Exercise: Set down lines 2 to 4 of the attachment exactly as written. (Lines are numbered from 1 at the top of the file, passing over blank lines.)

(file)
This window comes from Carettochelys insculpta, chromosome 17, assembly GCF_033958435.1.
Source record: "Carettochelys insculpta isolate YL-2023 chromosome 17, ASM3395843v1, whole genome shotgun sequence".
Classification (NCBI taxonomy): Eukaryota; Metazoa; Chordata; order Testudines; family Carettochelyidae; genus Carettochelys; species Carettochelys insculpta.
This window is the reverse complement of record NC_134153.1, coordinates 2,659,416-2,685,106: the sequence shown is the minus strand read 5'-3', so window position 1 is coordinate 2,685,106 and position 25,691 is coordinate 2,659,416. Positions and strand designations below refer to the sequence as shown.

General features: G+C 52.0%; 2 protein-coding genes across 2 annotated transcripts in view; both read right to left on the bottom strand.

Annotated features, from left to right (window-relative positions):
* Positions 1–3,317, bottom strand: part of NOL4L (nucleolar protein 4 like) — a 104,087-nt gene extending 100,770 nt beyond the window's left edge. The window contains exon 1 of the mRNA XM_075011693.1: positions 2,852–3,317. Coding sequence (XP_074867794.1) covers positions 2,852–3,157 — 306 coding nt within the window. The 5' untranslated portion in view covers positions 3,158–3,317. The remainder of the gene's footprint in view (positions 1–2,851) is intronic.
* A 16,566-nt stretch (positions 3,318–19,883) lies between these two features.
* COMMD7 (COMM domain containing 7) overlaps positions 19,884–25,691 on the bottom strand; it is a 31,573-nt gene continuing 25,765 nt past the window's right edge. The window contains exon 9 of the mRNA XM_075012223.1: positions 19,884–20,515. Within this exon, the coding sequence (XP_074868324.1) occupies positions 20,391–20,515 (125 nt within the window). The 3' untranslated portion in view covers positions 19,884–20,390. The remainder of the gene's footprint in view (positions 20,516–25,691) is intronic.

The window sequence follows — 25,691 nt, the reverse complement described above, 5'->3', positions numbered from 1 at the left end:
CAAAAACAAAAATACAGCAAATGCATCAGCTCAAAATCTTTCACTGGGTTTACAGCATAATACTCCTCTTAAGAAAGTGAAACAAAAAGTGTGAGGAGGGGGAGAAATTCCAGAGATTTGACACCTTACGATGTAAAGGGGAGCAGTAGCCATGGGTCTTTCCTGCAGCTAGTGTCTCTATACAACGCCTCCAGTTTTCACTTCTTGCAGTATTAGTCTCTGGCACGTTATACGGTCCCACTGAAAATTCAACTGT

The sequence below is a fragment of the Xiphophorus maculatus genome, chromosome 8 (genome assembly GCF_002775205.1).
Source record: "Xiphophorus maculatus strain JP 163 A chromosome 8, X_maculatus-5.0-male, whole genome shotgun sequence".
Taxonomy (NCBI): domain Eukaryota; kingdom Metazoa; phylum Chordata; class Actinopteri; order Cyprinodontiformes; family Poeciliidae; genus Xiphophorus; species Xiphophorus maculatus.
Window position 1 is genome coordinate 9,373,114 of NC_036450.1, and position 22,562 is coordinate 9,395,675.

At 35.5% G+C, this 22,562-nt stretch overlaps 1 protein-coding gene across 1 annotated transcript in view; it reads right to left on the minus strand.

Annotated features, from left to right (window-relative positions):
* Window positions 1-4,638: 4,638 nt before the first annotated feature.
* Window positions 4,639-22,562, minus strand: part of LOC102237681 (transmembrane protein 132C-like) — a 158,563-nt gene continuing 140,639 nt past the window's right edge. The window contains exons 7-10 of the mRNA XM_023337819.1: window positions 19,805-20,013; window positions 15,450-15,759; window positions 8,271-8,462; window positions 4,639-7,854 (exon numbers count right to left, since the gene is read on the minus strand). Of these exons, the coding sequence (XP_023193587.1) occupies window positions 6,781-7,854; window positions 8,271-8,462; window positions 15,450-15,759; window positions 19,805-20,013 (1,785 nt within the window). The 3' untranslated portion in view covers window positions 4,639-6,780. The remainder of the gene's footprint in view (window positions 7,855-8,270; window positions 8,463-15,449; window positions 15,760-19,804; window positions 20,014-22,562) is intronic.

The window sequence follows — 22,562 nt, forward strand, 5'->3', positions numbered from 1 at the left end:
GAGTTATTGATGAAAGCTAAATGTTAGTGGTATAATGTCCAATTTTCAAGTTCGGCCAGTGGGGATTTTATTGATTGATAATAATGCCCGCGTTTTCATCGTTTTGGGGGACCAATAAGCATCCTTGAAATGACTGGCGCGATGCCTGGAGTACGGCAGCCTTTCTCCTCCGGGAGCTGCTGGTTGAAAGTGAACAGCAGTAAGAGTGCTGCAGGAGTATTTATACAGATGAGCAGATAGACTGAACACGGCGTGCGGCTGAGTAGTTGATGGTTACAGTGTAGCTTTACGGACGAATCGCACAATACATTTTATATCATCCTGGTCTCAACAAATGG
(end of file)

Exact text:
Source record: "Carettochelys insculpta isolate YL-2023 chromosome 17, ASM3395843v1, whole genome shotgun sequence".
Classification (NCBI taxonomy): Eukaryota; Metazoa; Chordata; order Testudines; family Carettochelyidae; genus Carettochelys; species Carettochelys insculpta.
This window is the reverse complement of record NC_134153.1, coordinates 2,659,416-2,685,106: the sequence shown is the minus strand read 5'-3', so window position 1 is coordinate 2,685,106 and position 25,691 is coordinate 2,659,416. Positions and strand designations below refer to the sequence as shown.